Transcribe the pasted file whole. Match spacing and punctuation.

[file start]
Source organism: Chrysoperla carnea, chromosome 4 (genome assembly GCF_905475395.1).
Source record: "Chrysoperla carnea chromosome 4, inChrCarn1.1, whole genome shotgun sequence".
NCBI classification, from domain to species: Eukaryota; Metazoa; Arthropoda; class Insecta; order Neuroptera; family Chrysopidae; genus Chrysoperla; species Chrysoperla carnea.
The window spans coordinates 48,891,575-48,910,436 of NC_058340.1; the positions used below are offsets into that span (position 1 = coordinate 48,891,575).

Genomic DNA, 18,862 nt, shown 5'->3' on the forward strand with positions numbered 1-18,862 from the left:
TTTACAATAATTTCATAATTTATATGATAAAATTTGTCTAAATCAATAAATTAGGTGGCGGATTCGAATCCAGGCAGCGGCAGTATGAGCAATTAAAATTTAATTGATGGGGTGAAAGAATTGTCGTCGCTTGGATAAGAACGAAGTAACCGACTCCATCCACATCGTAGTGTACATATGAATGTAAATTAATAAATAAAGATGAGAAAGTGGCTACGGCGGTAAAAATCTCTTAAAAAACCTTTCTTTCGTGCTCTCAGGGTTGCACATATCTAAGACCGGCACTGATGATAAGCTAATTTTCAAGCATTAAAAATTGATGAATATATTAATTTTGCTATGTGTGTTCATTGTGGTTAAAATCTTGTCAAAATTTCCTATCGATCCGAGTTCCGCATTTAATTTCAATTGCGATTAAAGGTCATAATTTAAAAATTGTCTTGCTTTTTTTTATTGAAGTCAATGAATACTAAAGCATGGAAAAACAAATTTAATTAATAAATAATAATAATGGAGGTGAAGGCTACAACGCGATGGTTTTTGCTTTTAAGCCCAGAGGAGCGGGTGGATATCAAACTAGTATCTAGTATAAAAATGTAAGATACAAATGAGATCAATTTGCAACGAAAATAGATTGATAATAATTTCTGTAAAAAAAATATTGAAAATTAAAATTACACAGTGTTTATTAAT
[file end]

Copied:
Source organism: Chrysoperla carnea, chromosome 4 (genome assembly GCF_905475395.1).
Source record: "Chrysoperla carnea chromosome 4, inChrCarn1.1, whole genome shotgun sequence".
NCBI classification, from domain to species: Eukaryota; Metazoa; Arthropoda; class Insecta; order Neuroptera; family Chrysopidae; genus Chrysoperla; species Chrysoperla carnea.
The window spans coordinates 48,891,575-48,910,436 of NC_058340.1; the positions used below are offsets into that span (position 1 = coordinate 48,891,575).

Genomic DNA, 18,862 nt, shown 5'->3' on the forward strand with positions numbered 1-18,862 from the left:
TTTACAATAATTTCATAATTTATATGATAAAATTTGTCTAAATCAATAAATTAGGTGGCGGATTCGAATCCAGGCAGCGGCAGTATGAGCAATTAAAATTTAATTGATGGGGTGAAAGAATTGTCGTCGCTTGGATAAGAACGAAGTAACCGACTCCATCCACATCGTAGTGTACATATGAATGTAAATTAATAAATAAAGATGAGAAAGTGGCTACGGCGGTAAAAATCTCTTAAAAAACCTTTCTTTCGTGCTCTCAGGGTTGCACATATCTAAGACCGGCACTGATGATAAGCTAATTTTCAAGCATTAAAAATTGATGAATATATTAATTTTGCTATGTGTGTTCATTGTGGTTAAAATCTTGTCAAAATTTCCTATCGATCCGAGTTCCGCATTTAATTTCAATTGCGATTAAAGGTCATAATTTAAAAATTGTCTTGCTTTTTTTTATTGAAGTCAATGAATACTAAAGCATGGAAAAACAAATTTAATTAATAAATAATAATAATGGAGGTGAAGGCTACAACGCGATGGTTTTTGCTTTTAAGCCCAGAGGAGCGGGTGGATATCAAACTAGTATCTAGTATAAAAATGTAAGATACAAATGAGATCAATTTGCAACGAAAATAGATTGATAATAATTTCTGTAAAAAAAATATTGAAAATTAAAATTACACAGTGTTTATTAAT